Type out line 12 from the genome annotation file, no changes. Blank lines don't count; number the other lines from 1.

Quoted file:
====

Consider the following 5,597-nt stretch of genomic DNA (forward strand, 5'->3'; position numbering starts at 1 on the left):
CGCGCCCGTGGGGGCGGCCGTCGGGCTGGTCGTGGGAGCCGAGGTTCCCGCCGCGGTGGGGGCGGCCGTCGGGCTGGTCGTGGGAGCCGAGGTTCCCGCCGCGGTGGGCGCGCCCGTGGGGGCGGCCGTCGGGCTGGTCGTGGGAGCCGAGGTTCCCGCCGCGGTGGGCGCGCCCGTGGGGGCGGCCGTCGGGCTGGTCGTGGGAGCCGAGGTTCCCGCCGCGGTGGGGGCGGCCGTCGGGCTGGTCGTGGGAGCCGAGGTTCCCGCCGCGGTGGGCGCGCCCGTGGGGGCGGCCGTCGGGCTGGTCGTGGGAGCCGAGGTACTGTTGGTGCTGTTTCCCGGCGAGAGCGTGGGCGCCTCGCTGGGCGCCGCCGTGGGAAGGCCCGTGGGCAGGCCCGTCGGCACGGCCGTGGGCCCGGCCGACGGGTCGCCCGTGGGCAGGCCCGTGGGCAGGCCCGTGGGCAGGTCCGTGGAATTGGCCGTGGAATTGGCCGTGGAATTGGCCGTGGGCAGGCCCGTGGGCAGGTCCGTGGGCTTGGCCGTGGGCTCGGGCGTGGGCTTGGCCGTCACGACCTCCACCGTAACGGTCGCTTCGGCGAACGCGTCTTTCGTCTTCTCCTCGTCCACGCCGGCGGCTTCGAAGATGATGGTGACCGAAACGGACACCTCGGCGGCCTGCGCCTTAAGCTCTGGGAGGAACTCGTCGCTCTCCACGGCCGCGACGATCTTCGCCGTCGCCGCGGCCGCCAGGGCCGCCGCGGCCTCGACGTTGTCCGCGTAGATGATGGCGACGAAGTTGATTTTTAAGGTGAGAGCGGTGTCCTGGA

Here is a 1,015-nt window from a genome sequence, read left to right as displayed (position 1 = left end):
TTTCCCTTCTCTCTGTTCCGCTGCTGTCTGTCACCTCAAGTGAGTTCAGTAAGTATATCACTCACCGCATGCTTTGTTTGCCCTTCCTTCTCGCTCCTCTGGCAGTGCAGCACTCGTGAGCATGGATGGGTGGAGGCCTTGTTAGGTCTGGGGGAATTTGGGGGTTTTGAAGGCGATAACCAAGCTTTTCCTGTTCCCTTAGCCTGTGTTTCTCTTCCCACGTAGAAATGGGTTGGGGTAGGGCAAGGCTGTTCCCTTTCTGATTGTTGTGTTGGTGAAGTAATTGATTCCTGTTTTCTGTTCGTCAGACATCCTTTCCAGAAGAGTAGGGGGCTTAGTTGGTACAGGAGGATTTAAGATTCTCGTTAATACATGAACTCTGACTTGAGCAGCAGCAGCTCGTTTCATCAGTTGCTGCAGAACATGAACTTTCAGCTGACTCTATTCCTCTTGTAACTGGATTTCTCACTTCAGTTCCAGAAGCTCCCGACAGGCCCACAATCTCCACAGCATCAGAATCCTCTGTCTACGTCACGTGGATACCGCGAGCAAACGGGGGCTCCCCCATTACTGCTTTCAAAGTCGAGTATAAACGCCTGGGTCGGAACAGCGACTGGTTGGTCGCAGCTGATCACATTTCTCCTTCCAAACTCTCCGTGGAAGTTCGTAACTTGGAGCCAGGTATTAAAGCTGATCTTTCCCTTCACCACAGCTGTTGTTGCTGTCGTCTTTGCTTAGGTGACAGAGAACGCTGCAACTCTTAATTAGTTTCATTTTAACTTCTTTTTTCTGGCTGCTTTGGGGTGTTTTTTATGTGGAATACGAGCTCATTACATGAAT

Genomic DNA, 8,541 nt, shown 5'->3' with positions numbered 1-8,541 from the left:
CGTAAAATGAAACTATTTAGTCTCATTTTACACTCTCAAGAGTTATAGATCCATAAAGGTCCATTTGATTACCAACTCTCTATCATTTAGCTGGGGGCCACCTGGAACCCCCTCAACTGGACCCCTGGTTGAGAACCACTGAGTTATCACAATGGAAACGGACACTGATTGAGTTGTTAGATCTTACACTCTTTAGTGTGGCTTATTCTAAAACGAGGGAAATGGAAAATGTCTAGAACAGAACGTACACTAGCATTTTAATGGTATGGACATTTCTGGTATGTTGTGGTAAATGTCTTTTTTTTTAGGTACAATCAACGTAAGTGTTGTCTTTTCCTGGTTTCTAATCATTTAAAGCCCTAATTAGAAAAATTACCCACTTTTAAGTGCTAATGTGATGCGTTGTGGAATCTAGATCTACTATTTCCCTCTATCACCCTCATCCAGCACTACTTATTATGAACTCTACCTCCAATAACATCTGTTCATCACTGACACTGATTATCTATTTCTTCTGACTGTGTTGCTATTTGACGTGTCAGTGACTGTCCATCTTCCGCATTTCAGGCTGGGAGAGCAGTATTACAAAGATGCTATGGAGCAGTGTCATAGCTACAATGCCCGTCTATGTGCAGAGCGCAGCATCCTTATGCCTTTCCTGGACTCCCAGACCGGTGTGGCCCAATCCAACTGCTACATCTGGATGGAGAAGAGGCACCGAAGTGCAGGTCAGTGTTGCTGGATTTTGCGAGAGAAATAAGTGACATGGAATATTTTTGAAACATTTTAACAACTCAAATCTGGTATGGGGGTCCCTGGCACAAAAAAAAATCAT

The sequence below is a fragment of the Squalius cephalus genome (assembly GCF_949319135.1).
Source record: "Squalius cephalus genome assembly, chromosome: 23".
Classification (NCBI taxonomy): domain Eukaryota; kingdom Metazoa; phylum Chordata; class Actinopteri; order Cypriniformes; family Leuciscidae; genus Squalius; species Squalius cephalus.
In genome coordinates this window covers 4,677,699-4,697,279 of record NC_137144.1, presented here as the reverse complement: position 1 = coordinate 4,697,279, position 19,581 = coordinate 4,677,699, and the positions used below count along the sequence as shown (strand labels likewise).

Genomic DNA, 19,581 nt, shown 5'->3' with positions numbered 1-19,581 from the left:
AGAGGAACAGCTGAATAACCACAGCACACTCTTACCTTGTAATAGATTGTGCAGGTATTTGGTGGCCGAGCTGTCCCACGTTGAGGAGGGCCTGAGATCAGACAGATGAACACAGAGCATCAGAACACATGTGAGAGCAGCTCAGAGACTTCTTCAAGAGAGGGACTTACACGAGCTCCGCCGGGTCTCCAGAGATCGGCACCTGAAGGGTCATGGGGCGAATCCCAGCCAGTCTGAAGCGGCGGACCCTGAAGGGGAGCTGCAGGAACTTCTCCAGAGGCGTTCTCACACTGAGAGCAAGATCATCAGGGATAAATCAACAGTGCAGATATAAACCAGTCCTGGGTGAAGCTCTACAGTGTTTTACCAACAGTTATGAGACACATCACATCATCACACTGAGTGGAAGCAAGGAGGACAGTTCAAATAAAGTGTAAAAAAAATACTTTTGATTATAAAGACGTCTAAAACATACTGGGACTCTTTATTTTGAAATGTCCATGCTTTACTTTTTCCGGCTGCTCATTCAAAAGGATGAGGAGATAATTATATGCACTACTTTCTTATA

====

AGAGGAACAGCTGAATAACCACAGCACACTCTTACCTTGTAATAGATTGTGCAGGTATTTGGTGGCCGAGCTGTCCCACGTTGAGGAGGGCCTGAGATCAGACAGATGAACACAGAGCATCAGAACACATGTGAGAGCAGCTCAGAGACTTCTTCAAGAGAGGGACTTACACGAGCTCCGCCGGGTCTCCAGAGATCGGCACCTGAAGGGTCATGGGGCGAATCCCAGCCAGTCTGAAGCGGCGGACCCTGAAGGGGAGCTGCAGGAACTTCTCCAGAGGCGTTCTCACACTGAGAGCAAGATCATCAGGGATAAATCAACAGTGCAGATATAAACCAGTCCTGGGTGAAGCTCTACAGTGTTTTACCAACAGTTATGAGACACATCACATCATCACACTGAGTGGAAGCAAGGAGGACAGTTCAAATAAAGTGTAAAAAAAATACTTTTGATTATAAAGACGTCTAAAACATACTGGGACTCTTTATTTTGAAATGTCCATGCTTTACTTTTTCCGGCTGCTCATTCAAAAGGATGAGGAGATAATTATATGCACTACTTTCTTATA